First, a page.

Proximal Femur Geometry in the Adult Kenyan Femur and Its Implications in Orthopaedic Surgery
Lakati, K. C.
Ndeleva, B. M.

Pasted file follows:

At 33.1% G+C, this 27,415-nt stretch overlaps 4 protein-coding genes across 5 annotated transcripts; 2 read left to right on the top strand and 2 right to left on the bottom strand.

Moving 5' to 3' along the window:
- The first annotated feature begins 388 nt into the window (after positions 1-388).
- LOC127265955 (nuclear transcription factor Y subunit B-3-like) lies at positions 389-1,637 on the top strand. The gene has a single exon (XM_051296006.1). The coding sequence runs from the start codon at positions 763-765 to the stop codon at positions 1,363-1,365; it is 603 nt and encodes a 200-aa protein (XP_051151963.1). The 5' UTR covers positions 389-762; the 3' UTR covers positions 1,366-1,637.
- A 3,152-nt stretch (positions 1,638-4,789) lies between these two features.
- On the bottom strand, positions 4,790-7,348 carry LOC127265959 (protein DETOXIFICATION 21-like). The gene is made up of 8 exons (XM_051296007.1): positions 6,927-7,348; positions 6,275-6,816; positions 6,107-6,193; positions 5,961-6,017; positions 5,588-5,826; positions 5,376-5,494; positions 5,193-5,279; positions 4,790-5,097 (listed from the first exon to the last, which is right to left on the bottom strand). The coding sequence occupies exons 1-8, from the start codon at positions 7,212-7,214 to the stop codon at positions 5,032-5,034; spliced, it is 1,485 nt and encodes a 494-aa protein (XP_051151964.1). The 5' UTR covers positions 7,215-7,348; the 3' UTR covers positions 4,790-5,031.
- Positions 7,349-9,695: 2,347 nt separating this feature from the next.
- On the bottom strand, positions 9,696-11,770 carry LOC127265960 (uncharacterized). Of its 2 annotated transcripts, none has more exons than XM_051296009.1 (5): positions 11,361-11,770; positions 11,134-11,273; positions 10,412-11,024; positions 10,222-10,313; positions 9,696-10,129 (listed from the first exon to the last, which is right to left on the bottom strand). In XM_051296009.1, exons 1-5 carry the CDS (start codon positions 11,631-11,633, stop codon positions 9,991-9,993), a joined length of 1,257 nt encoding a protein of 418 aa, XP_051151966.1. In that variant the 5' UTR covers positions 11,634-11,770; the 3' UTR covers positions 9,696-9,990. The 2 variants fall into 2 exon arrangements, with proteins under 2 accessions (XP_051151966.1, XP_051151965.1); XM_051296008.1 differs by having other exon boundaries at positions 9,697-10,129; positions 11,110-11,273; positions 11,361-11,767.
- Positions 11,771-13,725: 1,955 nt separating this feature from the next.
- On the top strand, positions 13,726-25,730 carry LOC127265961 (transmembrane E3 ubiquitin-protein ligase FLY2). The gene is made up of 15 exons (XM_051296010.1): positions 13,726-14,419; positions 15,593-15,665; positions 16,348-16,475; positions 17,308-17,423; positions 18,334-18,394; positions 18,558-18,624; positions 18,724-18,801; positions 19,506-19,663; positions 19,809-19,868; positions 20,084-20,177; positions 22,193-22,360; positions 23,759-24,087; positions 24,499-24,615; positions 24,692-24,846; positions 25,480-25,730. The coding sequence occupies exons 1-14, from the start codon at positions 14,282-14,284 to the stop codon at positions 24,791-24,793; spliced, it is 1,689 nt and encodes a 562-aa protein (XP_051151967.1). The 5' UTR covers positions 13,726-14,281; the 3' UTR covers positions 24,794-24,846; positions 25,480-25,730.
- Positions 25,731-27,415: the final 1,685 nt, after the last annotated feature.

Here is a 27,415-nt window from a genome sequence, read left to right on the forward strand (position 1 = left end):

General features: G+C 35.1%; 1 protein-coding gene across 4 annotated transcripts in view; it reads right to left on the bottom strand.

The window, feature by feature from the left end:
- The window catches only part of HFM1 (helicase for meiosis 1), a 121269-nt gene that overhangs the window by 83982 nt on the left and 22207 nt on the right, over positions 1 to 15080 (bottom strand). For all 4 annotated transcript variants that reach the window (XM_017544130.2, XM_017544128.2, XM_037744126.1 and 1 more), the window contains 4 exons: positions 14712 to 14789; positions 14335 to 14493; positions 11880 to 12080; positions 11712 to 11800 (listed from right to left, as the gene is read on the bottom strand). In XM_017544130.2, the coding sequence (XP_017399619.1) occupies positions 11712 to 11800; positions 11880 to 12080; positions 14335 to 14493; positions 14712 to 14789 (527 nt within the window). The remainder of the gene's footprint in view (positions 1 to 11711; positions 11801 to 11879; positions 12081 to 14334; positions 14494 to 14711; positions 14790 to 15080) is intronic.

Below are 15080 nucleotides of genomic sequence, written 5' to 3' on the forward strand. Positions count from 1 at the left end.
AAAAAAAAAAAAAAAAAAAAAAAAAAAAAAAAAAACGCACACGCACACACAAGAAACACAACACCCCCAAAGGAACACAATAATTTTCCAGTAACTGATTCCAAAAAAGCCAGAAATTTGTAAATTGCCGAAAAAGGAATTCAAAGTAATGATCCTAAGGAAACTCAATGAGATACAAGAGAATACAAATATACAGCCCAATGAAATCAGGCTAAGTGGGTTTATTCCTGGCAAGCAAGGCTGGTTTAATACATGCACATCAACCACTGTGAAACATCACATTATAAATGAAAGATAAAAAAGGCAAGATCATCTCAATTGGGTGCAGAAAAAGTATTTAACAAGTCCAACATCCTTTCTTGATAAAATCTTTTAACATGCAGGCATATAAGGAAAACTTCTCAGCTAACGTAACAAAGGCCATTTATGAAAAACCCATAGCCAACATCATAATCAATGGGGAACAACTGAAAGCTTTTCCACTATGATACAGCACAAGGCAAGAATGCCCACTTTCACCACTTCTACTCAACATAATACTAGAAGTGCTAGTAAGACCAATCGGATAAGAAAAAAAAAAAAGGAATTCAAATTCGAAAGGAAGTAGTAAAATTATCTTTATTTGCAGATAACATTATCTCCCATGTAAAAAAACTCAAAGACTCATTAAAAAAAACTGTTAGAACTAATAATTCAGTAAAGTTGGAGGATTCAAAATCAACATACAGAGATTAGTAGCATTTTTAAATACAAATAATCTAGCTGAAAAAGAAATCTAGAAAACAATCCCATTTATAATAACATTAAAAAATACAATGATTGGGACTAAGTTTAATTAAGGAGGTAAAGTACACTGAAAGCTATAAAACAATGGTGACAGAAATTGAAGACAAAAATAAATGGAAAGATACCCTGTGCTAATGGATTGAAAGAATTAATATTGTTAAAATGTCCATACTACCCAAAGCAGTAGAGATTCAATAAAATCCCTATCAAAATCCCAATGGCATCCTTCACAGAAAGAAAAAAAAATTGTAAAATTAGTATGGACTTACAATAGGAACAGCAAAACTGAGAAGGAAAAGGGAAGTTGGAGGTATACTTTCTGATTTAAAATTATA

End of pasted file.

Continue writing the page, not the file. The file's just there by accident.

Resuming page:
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Background: Numerous orthopaedic procedures are carried out on the proximal femur. For optimal hip function, these procedures must restore the anatomy of the proximal femur to as near normal as possible. There are currently no local studies that have described in detail the normal anatomy of the proximal femur and its implications in operations on the proximal femur. Objective: The aim of this study was to determine the neck-shaft angle, femoral neck anteversion angle, femoral neck width and femoral head diameter in adult femora, compare the results with other studied populations and examine the implications of the same in operations on the proximal femur. Methods: Femoral neck anteversion angle and the neck-shaft angle were determined from digital photographs of 70 cadaveric femora using an open-source image analysis software, ImageJ®(National Institutes of Health, Bethesda, Maryland). Femoral neck width and femoral head diameter were determined by measurement using a digital vernier caliper. The dimensions of available implants were searched from local suppliers of the implants. Results: Mean femoral neck-shaft angle was found to be 129.21º, while the mean femoral neck anteversion angle was found to be 23.06º. Mean neck-shaft angle was found to be 128.67º on the left while on the right side, it was 129.03º. This difference was not statistically significant. Mean femoral neck anteversion angle was found to be 23.97º on the left side, and 23.03º on the right side, but this difference was not statistically significant. Mean femoral neck width was found to be 29.36mm, with mean width of the left side being 28.67mm and that of the right being 29.36mm. The difference was not statistically significant. Mean femoral head diameter was 42.6mm, with mean diameter of the left side being 41.2mm and that of the right side being 42.6mm. The difference was not statistically significant. Conclusion: The current study has shown that the femoral neck-shaft and anteversion angles in the Kenyan femora vary from those of other populations. The available implants have angles which may not be suitable for a significant proportion of the local population. It would be prudent to avail a range of implants with different angles to improve the choices available to the surgeon when faced with a patient who requires an operation on the proximal femur.